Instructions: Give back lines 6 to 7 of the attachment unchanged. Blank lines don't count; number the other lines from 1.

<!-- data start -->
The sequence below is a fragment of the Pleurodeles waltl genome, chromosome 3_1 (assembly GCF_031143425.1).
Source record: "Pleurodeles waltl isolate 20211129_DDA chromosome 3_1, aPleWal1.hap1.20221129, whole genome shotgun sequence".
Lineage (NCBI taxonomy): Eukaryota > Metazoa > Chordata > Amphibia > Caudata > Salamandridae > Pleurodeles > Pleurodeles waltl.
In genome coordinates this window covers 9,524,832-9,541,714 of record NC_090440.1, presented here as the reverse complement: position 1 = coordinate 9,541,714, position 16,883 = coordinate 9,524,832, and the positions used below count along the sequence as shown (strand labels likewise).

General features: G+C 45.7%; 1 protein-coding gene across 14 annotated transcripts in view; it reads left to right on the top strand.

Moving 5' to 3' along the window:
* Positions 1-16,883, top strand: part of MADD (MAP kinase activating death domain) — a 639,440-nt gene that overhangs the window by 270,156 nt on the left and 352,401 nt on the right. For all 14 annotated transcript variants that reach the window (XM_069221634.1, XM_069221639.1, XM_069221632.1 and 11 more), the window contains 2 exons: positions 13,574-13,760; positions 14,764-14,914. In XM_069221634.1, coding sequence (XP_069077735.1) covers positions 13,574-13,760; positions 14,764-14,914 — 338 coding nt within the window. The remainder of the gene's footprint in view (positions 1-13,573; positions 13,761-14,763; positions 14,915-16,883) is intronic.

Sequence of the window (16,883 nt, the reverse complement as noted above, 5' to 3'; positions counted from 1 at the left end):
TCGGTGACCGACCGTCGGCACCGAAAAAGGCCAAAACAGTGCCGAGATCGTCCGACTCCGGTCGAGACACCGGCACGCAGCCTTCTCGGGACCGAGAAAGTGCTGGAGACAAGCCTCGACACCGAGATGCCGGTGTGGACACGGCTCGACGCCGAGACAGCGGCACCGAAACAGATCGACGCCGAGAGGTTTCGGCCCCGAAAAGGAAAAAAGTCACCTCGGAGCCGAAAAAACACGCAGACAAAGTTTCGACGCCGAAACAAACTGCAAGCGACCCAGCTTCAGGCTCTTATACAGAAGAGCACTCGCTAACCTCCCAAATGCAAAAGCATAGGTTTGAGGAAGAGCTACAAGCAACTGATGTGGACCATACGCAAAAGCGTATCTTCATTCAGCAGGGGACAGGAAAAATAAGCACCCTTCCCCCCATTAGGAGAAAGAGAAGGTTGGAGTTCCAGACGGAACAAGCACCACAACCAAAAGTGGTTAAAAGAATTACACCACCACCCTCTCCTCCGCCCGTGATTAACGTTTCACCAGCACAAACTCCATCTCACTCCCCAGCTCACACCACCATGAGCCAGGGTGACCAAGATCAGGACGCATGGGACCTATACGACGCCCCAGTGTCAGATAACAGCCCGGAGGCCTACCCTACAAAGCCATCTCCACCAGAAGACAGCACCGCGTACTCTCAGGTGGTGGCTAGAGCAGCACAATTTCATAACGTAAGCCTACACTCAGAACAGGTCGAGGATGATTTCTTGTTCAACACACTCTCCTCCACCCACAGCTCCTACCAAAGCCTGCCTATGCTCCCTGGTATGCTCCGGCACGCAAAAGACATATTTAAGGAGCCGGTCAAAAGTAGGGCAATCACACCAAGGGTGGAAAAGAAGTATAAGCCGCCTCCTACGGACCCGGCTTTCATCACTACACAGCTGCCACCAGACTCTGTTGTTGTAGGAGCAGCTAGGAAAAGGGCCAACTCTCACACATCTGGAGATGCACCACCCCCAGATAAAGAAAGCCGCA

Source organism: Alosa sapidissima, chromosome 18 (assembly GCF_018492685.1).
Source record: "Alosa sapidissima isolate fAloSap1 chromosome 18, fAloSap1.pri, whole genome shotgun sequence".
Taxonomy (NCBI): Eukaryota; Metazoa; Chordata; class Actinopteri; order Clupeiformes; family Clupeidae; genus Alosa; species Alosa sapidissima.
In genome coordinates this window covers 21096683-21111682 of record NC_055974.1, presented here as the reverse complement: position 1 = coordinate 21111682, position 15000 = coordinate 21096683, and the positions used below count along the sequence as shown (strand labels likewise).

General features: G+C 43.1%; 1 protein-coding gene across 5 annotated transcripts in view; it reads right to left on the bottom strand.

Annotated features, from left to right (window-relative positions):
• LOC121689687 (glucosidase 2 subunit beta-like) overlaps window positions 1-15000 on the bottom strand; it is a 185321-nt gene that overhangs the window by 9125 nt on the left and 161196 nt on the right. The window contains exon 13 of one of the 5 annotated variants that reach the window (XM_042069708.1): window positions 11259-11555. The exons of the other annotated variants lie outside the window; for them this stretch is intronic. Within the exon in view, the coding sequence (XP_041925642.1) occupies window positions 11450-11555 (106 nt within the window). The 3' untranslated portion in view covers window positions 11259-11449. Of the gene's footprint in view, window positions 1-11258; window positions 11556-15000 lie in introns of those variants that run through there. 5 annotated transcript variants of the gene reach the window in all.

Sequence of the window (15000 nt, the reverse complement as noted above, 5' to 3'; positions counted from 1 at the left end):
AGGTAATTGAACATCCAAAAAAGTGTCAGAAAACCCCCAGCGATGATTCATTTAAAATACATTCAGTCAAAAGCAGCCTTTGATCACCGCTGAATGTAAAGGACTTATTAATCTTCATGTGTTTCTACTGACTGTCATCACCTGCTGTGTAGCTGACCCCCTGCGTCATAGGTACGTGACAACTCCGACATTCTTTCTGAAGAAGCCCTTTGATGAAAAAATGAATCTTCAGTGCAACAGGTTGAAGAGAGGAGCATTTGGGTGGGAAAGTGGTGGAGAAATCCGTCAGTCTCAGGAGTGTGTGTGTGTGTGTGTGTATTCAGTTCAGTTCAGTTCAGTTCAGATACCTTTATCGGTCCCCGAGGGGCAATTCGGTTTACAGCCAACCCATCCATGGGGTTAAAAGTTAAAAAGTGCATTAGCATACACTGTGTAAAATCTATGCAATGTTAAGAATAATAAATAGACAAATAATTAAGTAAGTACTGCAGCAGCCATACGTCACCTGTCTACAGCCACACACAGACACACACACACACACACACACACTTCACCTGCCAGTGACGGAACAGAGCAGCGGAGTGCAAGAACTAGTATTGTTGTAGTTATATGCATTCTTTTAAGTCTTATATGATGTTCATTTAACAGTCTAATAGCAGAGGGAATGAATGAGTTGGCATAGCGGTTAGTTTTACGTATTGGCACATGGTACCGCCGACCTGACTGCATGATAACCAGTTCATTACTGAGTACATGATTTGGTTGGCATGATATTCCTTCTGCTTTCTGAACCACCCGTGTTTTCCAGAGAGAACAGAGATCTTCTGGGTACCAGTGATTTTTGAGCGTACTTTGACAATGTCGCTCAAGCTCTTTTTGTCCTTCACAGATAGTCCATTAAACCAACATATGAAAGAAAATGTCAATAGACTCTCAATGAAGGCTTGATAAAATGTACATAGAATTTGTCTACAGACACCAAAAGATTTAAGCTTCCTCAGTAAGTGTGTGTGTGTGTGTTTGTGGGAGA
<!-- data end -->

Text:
Moving 5' to 3' along the window:
* Positions 1-16,883, top strand: part of MADD (MAP kinase activating death domain) — a 639,440-nt gene that overhangs the window by 270,156 nt on the left and 352,401 nt on the right. For all 14 annotated transcript variants that reach the window (XM_069221634.1, XM_069221639.1, XM_069221632.1 and 11 more), the window contains 2 exons: positions 13,574-13,760; positions 14,764-14,914. In XM_069221634.1, coding sequence (XP_069077735.1) covers positions 13,574-13,760; positions 14,764-14,914 — 338 coding nt within the window. The remainder of the gene's footprint in view (positions 1-13,573; positions 13,761-14,763; positions 14,915-16,883) is intronic.